dbt does offer seed functionality for loading CSVs, but it is only recommended for smaller datasets. For larger data sets, tools such as Zuar's data pipeline solution Mitto could be a better fit.
Once sourced, raw data is then staged. Staging provides a temporary area for minor transformations, and helps to mitigate common data pitfalls like upstream changes, inconsistent formats, and more.
Learn more about data staging:
Finally, data is cleaned and larger transformations are applied. The resulting tables are exposed to analysts and stakeholders for consumption.
Since sources are the foundation on which the warehouse is built, it’s essential to invest in architecture and testing. Properly configuring sources is essential to use dbt to its fullest extent. Now that we understand the complete dbt pipeline, we can discuss sources in-depth.
What are dbt sources?
Sources make it possible to reference data objects in a dbt project structure. By declaring tables as sources in dbt, you can directly reference them in your models, test assumptions about source data, and calculate “freshness” (the recency of loaded data).
Sources are defined in yaml files, a format common in dbt, nested under a sources key. Here’s an example source from the dbt docs:
Again, these are for tables that already exist in a warehouse or will be seeded using dbt. Once defined, sources can be referenced from a model using the source function:
dbt will compile these jina templates to the full table name upon execution, creating proper SQL references and a dependency:
Thus, sources create the foundation for all subsequent transformations in dbt— by establishing source data, enable metadata, lineage, and dependency tracking for all downstream tables.
Why use dbt sources?
Sources bring more benefit than simply creating references and dependencies. By declaring sources in dbt, we can add metadata that is rendered to a part of dbt’s document site and create tests to ensure data consistency and freshness.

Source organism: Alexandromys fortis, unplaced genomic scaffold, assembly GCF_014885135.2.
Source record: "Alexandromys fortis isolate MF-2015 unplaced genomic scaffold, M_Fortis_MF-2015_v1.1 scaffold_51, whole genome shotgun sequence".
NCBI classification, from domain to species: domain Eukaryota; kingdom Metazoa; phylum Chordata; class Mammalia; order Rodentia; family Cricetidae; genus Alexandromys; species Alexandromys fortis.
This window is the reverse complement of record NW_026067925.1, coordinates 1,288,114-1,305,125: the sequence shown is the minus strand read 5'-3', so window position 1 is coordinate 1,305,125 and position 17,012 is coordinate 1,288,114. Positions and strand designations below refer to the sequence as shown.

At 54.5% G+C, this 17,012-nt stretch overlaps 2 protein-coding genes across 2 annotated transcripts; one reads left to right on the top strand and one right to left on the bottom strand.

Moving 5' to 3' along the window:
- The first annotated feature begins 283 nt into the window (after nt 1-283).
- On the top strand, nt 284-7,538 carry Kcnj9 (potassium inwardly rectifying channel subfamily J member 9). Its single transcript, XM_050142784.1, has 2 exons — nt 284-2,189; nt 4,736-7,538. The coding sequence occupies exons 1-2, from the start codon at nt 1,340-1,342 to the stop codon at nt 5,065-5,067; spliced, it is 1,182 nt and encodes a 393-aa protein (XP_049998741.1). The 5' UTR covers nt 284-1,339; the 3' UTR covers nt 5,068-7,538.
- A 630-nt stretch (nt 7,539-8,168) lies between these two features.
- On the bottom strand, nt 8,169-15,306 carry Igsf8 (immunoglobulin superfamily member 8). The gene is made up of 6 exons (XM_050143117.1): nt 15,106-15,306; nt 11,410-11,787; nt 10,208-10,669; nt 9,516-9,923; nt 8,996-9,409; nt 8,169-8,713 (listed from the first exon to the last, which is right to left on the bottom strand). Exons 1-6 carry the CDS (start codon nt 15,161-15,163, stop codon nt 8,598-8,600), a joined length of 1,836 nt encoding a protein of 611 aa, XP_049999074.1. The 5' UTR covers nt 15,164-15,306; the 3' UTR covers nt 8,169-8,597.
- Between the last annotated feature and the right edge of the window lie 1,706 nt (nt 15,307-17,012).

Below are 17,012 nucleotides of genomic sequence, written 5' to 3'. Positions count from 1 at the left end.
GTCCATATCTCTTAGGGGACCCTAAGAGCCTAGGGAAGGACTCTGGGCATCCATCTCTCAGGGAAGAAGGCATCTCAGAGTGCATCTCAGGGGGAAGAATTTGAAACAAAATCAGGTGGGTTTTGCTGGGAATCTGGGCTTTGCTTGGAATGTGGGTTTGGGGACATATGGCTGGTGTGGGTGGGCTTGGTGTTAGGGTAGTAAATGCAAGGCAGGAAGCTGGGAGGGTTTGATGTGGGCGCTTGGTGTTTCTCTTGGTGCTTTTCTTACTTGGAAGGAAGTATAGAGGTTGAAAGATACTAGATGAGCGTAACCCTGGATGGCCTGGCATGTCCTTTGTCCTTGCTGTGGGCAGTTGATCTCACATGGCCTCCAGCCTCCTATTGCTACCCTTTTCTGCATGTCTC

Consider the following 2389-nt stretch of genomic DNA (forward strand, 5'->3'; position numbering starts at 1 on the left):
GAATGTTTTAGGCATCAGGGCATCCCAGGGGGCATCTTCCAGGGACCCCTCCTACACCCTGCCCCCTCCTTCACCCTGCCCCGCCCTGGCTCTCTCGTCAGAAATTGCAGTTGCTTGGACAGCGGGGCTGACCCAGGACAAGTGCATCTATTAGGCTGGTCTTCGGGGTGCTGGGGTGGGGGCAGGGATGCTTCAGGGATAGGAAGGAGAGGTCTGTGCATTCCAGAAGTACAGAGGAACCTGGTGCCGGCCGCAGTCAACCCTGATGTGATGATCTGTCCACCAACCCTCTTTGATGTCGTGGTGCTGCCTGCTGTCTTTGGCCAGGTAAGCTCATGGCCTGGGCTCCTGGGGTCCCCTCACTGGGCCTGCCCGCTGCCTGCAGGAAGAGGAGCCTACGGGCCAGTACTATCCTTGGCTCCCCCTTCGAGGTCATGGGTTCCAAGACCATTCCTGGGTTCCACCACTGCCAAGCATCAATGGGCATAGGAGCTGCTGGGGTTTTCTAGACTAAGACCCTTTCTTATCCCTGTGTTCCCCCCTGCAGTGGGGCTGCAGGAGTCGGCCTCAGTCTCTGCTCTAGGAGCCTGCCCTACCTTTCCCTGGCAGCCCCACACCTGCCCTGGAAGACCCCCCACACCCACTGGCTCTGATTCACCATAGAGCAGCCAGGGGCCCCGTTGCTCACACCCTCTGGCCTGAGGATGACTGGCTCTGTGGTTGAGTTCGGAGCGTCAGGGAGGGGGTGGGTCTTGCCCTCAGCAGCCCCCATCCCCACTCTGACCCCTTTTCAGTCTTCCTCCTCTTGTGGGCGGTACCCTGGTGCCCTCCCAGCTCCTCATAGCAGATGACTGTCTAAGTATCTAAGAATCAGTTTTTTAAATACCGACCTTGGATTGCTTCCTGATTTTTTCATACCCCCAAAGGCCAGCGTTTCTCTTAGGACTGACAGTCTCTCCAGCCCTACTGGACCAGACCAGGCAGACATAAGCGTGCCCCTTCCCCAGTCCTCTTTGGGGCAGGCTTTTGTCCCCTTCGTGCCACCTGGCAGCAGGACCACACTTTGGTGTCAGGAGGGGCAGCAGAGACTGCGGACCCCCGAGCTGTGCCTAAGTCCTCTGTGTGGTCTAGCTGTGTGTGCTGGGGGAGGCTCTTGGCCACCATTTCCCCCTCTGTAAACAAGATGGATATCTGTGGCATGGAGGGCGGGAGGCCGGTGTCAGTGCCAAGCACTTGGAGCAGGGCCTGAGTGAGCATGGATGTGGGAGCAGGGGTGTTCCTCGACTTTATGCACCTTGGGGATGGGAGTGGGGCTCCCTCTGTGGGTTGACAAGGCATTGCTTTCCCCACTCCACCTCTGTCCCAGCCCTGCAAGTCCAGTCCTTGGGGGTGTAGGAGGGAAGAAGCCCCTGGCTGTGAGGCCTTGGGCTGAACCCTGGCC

All versions of dbt ship with project documentation functionality (see dbt’s example site). Declaring sources and references allow dbt users to take full advantage of this.
Additionally, not all data loading tools report on the status of their transformations. Such tools may silently fail, resulting in stale or incorrect data. Using dbt sources allows us to declare tests and assertions on imported data: for example, checking columns for uniqueness, validating non-null values, and ensuring data freshness.
Data observability is crucial to producing consumable data and it starts at the source— hence the power of dbt sources!
Make it Easier to Work With dbt
While dbt is a powerful tool, particularly for developers who like writing SQL, it's automation capabilities are limited. That's where an automated data pipeline solution, such as Zuar's Mitto platform, can fill the gap.
Mitto allows developers to automate dbt scripts, potentially saving hundreds of hours of manual tasks.
If you are considering implementing dbt, or are currently utilizing this tool, we recommend using it in conjunction with Mitto to create a robust, scalable data pipeline. Schedule a free data strategy assessment to see if Mitto is a good fit!